You are on page 1of 5

Bernstein 1 Nicole Bernstein CAS 137H Professor Henderson 9 October 2012 “Proclamation to the German Nation:” The Deception

of Adolph Hitler On the night of February 1, 1933, a country—ravaged by war, unrest, and poverty for fourteen years—tunes its radios in to the voice of the man that promises it salvation. Disillusioned and disappointed by their government, the people eagerly await a new era, but are skeptical of the ability of a new leader to perpetuate any kind of meaningful change. Despite this jaded attitude, there is also the unrelenting spark of hope that remains even through years of economic depression and hardship. This hope leaves the citizens malleable, for they want to believe—need to believe—that their new leader can save their country, and make it the great power it once was. And so, when this man’s voice travels over the radio to the homes of thousands of civilians, they are easily persuaded of his greatness, of his ability to lead their country. They are swept up by his ideas of peace and unity: concepts that had become foreign to them during their years of hardship. And this is how Adolph Hitler successfully begins his rise to power. In the “Proclamation to the German Nation,” Adolph Hitler’s first speech as Chancellor of Germany, the soon-to-be dictator takes advantage of the pliable state of his audience. Using a

combination of rhetorical strategies designed to manipulate listeners, Hitler overcomes the skepticism of the German people, instead turning their bitterness and anger to a common enemy: communism. His pathos-infused speech serves to both praise his audience and terrify them—a combination which subtly intimates that Hitler himself is the only leader who can save Germany. Most importantly, Hitler provides hope for the future of Germany, and a concrete pathway out of the darkness of war—under his leadership, of course. Hitler’s pathos-driven rhetoric takes his malleable audience on a veritable roller-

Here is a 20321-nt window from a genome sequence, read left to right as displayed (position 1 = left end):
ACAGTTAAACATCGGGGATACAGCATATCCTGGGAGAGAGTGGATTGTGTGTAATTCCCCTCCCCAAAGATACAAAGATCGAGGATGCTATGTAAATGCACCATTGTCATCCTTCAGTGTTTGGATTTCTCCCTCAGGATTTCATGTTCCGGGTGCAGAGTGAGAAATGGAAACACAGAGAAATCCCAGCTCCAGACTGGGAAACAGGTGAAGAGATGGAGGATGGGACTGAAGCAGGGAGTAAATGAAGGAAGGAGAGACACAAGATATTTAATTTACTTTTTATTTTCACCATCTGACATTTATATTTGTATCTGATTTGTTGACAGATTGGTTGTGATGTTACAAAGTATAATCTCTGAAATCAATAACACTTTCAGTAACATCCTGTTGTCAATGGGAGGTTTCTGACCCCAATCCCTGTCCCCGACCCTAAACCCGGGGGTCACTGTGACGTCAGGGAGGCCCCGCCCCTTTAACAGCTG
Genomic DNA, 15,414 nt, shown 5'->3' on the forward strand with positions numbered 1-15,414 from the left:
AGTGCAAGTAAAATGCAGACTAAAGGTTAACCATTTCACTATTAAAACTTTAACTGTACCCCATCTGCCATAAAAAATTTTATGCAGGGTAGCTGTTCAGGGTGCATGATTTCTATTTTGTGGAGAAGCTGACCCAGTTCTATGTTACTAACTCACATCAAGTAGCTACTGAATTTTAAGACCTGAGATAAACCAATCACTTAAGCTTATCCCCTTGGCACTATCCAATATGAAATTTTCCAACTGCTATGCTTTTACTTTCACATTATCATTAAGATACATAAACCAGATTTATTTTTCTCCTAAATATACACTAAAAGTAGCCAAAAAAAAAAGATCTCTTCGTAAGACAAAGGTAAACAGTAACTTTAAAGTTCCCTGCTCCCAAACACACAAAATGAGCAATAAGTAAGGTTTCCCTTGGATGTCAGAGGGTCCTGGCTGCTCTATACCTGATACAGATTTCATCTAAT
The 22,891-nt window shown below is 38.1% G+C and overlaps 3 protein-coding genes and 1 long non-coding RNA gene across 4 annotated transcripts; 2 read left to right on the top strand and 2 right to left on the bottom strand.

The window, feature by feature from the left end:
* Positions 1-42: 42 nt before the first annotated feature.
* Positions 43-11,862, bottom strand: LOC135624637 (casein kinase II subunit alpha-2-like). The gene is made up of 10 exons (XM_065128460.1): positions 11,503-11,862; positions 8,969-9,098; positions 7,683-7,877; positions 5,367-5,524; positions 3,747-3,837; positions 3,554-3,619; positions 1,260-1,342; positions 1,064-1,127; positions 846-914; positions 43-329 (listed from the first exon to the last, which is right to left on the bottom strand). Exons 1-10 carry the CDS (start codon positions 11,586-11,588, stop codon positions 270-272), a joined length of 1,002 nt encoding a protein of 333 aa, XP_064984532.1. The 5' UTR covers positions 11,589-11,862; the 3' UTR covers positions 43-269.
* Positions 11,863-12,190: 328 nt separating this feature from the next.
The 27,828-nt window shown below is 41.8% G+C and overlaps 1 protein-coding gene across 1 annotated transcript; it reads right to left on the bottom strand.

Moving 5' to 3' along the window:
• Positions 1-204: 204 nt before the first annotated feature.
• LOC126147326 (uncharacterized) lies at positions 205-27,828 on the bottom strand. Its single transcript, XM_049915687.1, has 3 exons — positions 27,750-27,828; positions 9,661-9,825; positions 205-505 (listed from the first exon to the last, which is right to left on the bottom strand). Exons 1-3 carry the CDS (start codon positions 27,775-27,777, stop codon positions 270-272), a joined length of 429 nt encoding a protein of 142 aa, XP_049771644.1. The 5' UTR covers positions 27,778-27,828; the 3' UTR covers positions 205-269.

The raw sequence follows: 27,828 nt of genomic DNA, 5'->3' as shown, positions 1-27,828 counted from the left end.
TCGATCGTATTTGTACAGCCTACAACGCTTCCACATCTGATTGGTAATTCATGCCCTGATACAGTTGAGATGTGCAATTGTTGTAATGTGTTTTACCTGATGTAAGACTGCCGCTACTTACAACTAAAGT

Bernstein 2 coaster ride—from despair, to hope, to fear—which allows him to ingrain himself into the German society as their leader and savior. Firstly, and most importantly, Hitler establishes his ethos with the audience, contrasting himself with Germany’s previous leaders in order to make himself appear more peaceful, and therefore the cure to the conflict-filled years under his predecessors. Noting his disgust with the war and its effect upon the German people, Hitler also subtly implies that innocent Germans were deceived by their own countrymen. Not only does this serve to remind his audience of the true culprit in the situation—the men who caused Germany’s loss of power—but it also creates an idea of “us and them,” and therefore the idea that Hitler himself is an “us:” he is here, speaking before his fellow citizens, because he too has been betrayed and disappointed. The German people, weary of economic depression and social unrest, are eager to be done with the legacy of the previous fourteen years, and readily support this man who labels himself as the contrast to his predecessor. In another jab, Hitler compares his new government to that of the previous leader, noting that, “It did not ruin the German nation for fourteen years, but now it will lead the nation back to health” (Hitler 3). This statement puts forth the idea of sacrifice: Hitler is using his time, his energy, and his dedication to fix a problem that he had no hand in creating. To the audience, this shows that he will be the exact opposite of their previous leader: he will not sacrifice the wellbeing of the citizens to achieve his personal goals; in fact, he will do just the reverse. With this ethos in place, the audience is thus able to connect more easily with Hitler as he describes his plan for the future. As Hitler was not elected to his position by a majority vote, he relies mostly on pathos-driven claims to convince his audience of his own integral importance to the country’s survival. In a series of three carefully chosen arguments, he carries the listener through an emotional rollercoaster, breaking them down and discouraging them, before reminding the audience that—with his help—Germany can once again be prosperous.